The risk factors of hypoparathyroidism after total thyroidectomy (TT) with central lymph node dissection (CND) have not been completely defined. The aim of the study was to evaluate the risk factors of hypoparathyroidism after the surgery.
We retrospectively reviewed our patients who underwent TT and CND (including lateral lymph node dissection) for thyroid carcinoma between January 2013 and June 2016. According to the postoperative serum levels of parathyroid hormone within 6 months, the patients were divided into normal, transient hypoparathyroidism, and permanent hypoparathyroidism groups. The clinicopathologic characteristics and surgical details were compared among the 3 groups. The risk factors of hypoparathyroidism were investigated by univariate and multivariate analyses.
Of the 903 patients, 399 (44.2%) were found to have transient hypoparathyroidism and 10 (1.1%) had permanent hypoparathyroidism. On multivariate analysis, female gender (P < .001), nonuse of carbon nanoparticles (P = .038), parathyroid autotransplantation (P < .001), accidental parathyroid resection (P = .004), and bilateral CND (BCND, P = .003) were the independent risk factors of transient hypoparathyroidism; nonuse of carbon nanoparticles (P = .041) and a tumor in the upper pole of thyroid gland (P = .031) were the independent risk factors of permanent hypoparathyroidism. Patients with transient hypoparathyroidism were more likely to develop permanent hypoparathyroidism when they had hypertension (P = .026) and a tumor in the upper pole of thyroid gland (P = .010).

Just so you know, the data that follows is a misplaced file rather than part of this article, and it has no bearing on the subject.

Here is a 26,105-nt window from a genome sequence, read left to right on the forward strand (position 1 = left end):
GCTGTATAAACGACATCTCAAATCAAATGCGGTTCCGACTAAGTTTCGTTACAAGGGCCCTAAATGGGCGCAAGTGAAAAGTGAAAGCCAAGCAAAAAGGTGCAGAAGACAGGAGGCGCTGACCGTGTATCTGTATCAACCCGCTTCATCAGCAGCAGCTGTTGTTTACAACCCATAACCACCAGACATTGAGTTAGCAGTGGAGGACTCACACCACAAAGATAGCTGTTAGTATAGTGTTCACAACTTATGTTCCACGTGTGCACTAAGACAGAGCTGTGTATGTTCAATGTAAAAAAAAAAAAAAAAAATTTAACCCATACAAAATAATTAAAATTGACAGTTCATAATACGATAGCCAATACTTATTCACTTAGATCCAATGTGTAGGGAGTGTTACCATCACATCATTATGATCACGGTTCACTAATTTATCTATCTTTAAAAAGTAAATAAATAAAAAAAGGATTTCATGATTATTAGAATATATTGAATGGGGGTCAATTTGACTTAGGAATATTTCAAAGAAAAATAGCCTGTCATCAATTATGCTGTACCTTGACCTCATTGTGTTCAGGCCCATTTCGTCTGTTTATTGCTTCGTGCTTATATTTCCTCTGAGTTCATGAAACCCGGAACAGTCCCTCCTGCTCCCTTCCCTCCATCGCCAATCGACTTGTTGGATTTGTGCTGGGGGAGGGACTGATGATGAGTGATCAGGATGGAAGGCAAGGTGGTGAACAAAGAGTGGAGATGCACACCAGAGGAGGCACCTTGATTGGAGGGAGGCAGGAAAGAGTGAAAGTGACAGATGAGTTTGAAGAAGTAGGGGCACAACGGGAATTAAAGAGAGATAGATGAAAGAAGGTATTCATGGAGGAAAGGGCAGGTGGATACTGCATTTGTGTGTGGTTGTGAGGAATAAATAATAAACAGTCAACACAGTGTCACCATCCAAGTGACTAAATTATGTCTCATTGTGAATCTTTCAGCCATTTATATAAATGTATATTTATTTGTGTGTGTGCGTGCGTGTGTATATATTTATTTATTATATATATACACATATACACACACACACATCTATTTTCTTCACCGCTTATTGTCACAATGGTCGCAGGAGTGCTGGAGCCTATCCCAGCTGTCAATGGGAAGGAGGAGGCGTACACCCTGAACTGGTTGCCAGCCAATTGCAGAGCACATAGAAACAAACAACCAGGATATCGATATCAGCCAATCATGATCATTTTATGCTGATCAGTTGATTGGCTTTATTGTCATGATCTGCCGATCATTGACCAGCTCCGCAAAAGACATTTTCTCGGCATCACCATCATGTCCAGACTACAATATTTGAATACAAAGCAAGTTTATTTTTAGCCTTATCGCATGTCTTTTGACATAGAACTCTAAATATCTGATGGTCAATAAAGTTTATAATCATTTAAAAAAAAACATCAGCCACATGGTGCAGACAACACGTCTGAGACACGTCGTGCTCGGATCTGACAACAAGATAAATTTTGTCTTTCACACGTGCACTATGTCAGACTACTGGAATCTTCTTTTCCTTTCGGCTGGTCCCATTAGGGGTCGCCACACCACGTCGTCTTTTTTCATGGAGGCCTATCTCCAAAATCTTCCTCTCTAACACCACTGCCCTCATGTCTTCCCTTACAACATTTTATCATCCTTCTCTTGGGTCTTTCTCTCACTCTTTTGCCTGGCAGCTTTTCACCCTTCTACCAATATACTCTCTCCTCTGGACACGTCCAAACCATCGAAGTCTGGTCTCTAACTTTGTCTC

Precise surgical techniques and carbon nanoparticles suspension should be applied for in situ preservation of parathyroid glands (PGs) in thyroid carcinoma patients, especially in females with hypertension and a tumor in the upper pole of thyroid gland. Autotransplantation is only performed when a PG is resected inadvertently or devascularized. TT with BCND should be better performed by an experienced surgeon to reduce the incidence of hypoparathyroidism.